Talk to new bishops does not change guidelines on abuse, Vatican says

By Carol Glatz

VATICAN CITY (CNS) — A talk given to new bishops during
a Vatican-sponsored course does not represent new guidelines on the church’s
response to abuse against minors by religious, a Vatican spokesman said.

A 44-page report authored by French Msgr. Tony Anatrella
and just published by the Vatican publishing house “is not in any way —
as someone erroneously interpreted — a new Vatican document or a new
instruction or new guidelines for bishops,” Jesuit Father Federico
Lombardi said in a written statement released late Feb. 11.

The talk was part of a conference of experts given in
September and was “published together with other (talks) on different
subjects,” Father Lombardi wrote.

Msgr. Anatrella’s talk addressed emotional maturity and
deviant behaviors in the priesthood as well as church procedures for dealing
with accusations of the abuse of children by clergy.

The monsignor, a psychoanalyst and a consultant to the
pontifical councils for the family and for health care ministry, “does not
say anything new or different from what has been said up until now by relevant
church institutions,” Father Lombardi said.

The Vatican recently released the speeches, homilies and
reflections from last year’s course in a book, “Witnesses of the Risen One.”
The texts were published only in the original language in which they were
delivered. Since 2001, all newly ordained bishops serving in dioceses that
report to the Congregation for Bishops have been obliged to come to Rome in
September for an eight- or nine-day course for new bishops.

Some media outlets reported that Msgr. Anatrella’s talk,
written in French, said bishops are not obligated to report accusations of
abuse to authorities.

The Vatican’s Congregation for the Doctrine of the Faith
mandated in a 2011 letter that in every nation and region, bishops should have
clear and coordinated procedures for protecting children, assisting victims of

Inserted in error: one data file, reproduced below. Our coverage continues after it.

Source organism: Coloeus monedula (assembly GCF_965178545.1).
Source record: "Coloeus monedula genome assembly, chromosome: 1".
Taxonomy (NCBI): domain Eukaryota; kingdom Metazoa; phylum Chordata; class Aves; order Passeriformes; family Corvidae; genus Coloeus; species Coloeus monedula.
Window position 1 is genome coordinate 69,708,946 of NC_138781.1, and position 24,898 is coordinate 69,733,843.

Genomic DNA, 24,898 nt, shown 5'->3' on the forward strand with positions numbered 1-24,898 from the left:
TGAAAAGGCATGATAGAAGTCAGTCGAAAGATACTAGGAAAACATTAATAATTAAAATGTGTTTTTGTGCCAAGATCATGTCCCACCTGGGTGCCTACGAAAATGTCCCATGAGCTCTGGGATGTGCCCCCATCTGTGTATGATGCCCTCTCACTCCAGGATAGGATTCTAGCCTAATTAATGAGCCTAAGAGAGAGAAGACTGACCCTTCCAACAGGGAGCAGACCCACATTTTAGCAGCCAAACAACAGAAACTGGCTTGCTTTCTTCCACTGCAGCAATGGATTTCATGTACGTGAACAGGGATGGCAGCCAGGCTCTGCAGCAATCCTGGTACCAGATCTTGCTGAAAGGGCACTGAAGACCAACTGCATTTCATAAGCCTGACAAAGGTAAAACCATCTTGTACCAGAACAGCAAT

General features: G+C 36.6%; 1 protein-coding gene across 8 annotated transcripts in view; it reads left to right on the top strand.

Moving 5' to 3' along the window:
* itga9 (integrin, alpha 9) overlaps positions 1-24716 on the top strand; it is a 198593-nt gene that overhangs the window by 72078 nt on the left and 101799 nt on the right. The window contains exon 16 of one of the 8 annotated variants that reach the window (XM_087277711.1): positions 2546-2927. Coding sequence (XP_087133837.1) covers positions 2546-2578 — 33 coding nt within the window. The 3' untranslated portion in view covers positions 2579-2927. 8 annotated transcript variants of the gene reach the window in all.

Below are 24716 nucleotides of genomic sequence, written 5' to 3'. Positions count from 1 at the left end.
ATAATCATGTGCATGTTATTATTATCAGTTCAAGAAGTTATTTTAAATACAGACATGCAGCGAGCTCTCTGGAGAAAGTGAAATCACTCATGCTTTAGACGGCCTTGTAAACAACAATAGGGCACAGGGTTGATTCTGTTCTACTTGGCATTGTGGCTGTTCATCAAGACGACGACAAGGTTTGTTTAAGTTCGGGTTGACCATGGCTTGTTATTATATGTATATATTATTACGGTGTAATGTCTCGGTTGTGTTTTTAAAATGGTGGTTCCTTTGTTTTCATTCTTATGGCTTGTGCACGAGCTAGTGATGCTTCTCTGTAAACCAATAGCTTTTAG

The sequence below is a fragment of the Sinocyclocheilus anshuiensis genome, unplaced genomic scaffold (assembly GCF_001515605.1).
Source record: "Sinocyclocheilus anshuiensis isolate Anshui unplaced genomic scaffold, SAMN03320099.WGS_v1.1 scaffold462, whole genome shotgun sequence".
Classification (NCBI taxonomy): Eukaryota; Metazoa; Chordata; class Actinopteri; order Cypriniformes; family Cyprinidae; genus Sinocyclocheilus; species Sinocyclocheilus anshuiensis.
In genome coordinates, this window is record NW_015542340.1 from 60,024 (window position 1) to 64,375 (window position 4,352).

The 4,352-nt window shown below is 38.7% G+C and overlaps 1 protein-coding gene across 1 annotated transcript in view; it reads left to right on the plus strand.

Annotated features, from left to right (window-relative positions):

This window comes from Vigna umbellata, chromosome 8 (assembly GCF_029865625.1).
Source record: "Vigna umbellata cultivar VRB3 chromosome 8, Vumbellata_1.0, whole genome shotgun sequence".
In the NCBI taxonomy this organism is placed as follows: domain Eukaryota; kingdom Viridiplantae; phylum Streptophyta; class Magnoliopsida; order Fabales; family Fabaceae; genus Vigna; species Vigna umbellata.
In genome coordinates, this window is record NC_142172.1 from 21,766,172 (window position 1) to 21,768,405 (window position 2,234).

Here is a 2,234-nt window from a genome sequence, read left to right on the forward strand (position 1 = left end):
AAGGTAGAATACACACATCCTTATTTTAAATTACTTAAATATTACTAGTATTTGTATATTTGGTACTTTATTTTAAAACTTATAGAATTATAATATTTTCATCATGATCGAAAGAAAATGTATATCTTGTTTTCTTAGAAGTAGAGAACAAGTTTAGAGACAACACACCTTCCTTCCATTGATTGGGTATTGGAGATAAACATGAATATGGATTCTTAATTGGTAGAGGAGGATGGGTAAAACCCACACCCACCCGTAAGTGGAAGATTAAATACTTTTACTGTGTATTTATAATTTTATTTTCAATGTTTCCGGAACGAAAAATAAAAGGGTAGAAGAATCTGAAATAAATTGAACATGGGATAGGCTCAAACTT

abuse, dealing with accused priests, training clergy and cooperating with civil

Describing sexual abuse of minors as “a crime
prosecuted by civil law,” the doctrinal congregation said bishops should
follow local laws that require reporting cases of sexual abuse to police. Not
all countries mandate the reporting of abuse cases to police, however.

The U.S. bishops’ “Charter for the Protection of
Children and Young People” — first adopted in 2002 and revised in 2005
and 2011 — outlined how the church leaders would provide a safe environment
for children and young people in church-sponsored activities. It established
uniform procedures for handling sex-abuse allegations and adopted a “zero
tolerance” policy. It also required background checks and training in
child protection for church employees and required dioceses facing allegations
made about priests or other church workers to alert authorities, conduct an
investigation and remove the accused person from duty.

Last June, Pope Francis also approved new procedures for
the Vatican’s doctrinal office to investigate and judge claims of “abuse
of office” by bishops who allegedly failed to protect minors and
vulnerable adults from sex abuse.

In the portion of his talk on a bishop’s responsibility
concerning abuse accusations against one of his priests, Msgr. Anatrella reiterated
directives requiring bishops to open a canonical investigation as soon as
possible into alleged abuses in order to “establish the truth of the facts.”

After spelling out mandated church procedures concerning
such crimes, he also underlined the church’s call to bishops to follow local

The monsignor said that in countries where reporting was
mandatory, it was “not necessarily up to” the bishop to report to
civil authorities as soon as he has learned of an accusation, but up to the
alleged victim and/or the family.

Nevertheless, the monsignor wrote, the bishop always
possesses “the faculty” of reporting “in good conscience” the
abuse if necessary to civil authorities based on how serious the situation is.

Given the new powers of the Vatican’s doctrinal office to
investigate and penalize bishops for failing to protect minors, the monsignor
added that bishops have to be able to prove they acted upon learning of alleged
abuse, investigated allegations and sanctioned those found guilty according to
church laws.

“The bishops must be able to prove that he has tried
something without being lax in order to neutralize the acts of the abuser”
with canonical procedures, he wrote. The bishop will be disciplined — not
because of how the investigation turned out — but for a failure to act to
protect victims from assault by someone under his authority, he wrote.

In an interview Feb. 12 with the French news agency iMedia,
Msgr. Anatrella said: “For the church, it is obvious that there must
be cooperation between church tribunals and police and judicial
authorities” concerning the crime of abuse.

He also clarified his remark about the obligation falling
first to victims and families — not necessarily bishops — to report abuse in
countries where reporting is mandatory.

“I said in this paragraph that the bishop or his
representative will first encourage the minor-victim and his or her family to
file a complaint with the police. If they do not, then it is up to the church
authority to make a report,” he told the news agency.


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